However, our study has a number of limitations too, which need to be borne in mind when generalising its results. First of all, like most previous research in this area, our study employed two relatively small samples of dementia and non dementia caregivers. Thus, the power of our statistical tests was reduced, which means that we may have not been able to detect more subtle differences between dementia and non dementia caregivers. Moreover, we focused on two clearly distinct groups of cared-for persons: dementia patients with a severe cognitive impairment vs. non dementia patients with intact cognitive abilities. In other words, we did not include dyads in which the cared-for had either a mild or a moderate cognitive impairment. We deliberately did this to avoid placing false negatives among the non dementia dyads (this is an issue to which previous research has not always paid enough attention, e.g. Ory, et al., 1999) and to test for the effect of patient dementia status on caregiver well-being under these extremely well defined conditions. By reducing the possibilities for misclassification, we increased the probability of observing differences between dementia and non dementia caregivers, if there are any. However, this means that a range restriction phenomenon with respect to patient cognitive abilities was at work in our study, and this also weakens the generalizability of our findings. Thus, even if we provided strong evidence that caring for someone with dementia is more troublesome than caring for someone with other debilitating and chronic conditions but mentally lucid, our results may not be generalized and taken as conclusive.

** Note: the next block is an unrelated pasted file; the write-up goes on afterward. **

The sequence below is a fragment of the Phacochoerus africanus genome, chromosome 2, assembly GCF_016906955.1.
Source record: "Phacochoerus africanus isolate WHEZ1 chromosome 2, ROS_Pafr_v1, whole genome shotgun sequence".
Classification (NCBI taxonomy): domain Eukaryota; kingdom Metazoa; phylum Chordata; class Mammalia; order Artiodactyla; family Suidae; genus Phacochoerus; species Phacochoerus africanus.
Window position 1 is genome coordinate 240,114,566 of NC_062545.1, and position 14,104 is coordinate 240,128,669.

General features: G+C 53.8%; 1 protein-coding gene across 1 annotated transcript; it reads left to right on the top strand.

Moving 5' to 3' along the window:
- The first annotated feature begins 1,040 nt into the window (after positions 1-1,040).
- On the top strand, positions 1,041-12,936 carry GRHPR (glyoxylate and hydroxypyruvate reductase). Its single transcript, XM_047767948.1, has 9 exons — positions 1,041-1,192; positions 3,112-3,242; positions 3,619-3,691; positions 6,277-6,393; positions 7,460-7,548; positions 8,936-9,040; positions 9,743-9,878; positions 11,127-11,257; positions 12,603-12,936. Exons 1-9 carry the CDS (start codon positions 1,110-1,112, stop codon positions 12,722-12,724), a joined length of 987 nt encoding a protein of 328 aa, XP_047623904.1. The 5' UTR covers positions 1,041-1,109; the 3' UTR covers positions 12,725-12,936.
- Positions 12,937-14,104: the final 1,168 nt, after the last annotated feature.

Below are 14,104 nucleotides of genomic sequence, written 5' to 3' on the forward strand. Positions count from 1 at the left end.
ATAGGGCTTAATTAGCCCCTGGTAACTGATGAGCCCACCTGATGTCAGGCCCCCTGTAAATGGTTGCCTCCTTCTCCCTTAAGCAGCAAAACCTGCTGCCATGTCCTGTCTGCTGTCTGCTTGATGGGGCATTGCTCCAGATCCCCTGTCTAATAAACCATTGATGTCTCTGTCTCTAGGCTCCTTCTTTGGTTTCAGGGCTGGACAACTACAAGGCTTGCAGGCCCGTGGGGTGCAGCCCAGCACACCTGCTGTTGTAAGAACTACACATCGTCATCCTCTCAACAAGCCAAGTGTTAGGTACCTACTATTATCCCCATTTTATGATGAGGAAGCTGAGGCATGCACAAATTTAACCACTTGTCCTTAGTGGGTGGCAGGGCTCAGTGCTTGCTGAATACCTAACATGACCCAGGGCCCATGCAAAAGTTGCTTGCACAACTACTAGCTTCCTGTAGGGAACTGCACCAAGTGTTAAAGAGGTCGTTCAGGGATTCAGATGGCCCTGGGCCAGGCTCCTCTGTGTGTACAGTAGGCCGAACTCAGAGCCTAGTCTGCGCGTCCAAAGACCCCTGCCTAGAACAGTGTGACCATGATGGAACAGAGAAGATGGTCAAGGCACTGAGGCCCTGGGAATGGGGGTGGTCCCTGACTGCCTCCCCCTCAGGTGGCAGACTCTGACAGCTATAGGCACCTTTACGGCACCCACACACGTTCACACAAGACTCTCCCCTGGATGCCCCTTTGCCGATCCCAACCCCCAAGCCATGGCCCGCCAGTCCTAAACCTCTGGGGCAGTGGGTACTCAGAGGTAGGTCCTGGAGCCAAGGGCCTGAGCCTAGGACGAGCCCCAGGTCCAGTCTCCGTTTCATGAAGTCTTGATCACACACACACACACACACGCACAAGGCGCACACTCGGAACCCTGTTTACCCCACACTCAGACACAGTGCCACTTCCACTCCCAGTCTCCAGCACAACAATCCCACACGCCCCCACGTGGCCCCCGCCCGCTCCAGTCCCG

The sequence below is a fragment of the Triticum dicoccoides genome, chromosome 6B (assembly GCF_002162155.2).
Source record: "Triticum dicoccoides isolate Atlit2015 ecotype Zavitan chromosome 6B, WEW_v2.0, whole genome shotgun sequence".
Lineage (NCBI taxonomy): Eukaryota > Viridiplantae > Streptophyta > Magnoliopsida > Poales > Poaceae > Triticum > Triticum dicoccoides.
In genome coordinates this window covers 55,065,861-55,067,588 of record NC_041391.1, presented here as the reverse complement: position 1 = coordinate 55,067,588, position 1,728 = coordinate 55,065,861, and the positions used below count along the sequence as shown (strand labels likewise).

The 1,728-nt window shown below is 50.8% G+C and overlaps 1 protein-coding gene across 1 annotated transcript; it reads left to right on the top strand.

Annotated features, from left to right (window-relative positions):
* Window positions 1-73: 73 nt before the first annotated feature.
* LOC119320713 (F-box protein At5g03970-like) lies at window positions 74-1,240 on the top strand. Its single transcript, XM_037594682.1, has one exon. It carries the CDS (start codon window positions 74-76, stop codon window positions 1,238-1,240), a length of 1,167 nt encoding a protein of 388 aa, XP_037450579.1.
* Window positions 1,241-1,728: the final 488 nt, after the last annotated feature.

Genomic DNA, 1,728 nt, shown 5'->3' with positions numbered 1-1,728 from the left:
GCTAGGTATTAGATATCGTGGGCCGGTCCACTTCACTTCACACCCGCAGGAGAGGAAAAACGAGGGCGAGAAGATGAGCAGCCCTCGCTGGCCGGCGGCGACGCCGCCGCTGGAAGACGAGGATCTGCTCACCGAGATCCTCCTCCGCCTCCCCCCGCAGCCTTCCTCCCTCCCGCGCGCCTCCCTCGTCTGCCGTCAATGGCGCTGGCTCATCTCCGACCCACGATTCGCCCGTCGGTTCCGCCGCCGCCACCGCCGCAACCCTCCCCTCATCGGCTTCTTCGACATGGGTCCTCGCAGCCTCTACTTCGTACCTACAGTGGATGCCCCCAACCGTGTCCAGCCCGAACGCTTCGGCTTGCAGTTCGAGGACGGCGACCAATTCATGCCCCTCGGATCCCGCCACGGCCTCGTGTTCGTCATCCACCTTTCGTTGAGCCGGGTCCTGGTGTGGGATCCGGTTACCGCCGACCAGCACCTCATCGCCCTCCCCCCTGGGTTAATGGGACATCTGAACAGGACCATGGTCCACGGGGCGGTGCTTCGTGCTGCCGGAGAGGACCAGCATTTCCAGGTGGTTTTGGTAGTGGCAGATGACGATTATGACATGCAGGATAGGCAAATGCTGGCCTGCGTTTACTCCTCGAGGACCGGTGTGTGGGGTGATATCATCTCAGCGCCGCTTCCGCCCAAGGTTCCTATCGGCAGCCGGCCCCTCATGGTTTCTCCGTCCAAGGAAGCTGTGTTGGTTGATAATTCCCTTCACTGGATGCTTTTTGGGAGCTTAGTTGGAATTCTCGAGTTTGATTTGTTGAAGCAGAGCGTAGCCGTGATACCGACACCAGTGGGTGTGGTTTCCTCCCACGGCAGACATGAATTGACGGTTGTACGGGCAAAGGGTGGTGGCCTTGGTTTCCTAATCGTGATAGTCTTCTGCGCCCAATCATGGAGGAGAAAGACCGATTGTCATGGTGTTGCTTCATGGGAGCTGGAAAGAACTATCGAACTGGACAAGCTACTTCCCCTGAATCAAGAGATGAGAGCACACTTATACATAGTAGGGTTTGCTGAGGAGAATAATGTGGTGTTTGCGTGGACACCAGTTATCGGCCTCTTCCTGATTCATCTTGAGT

Further research in this area is therefore needed. In particular, we suggest building upon the present study and possibly following dementia and non dementia dyads longitudinally, since this study — as most previous research — has a cross sectional design that does not allow for causality to be judged. Moreover, the variables and constructs under investigation are dynamic in nature. By using repeated-measure designs, indicators of dementia caregivers’ well-being could be monitored over time, and their change observed as patients cognitively deteriorate. The recorded trends could then be compared with that showed by non dementia caregivers, thus allowing for invaluable information on similarities and differences between the two types of caregiving experiences to be gained.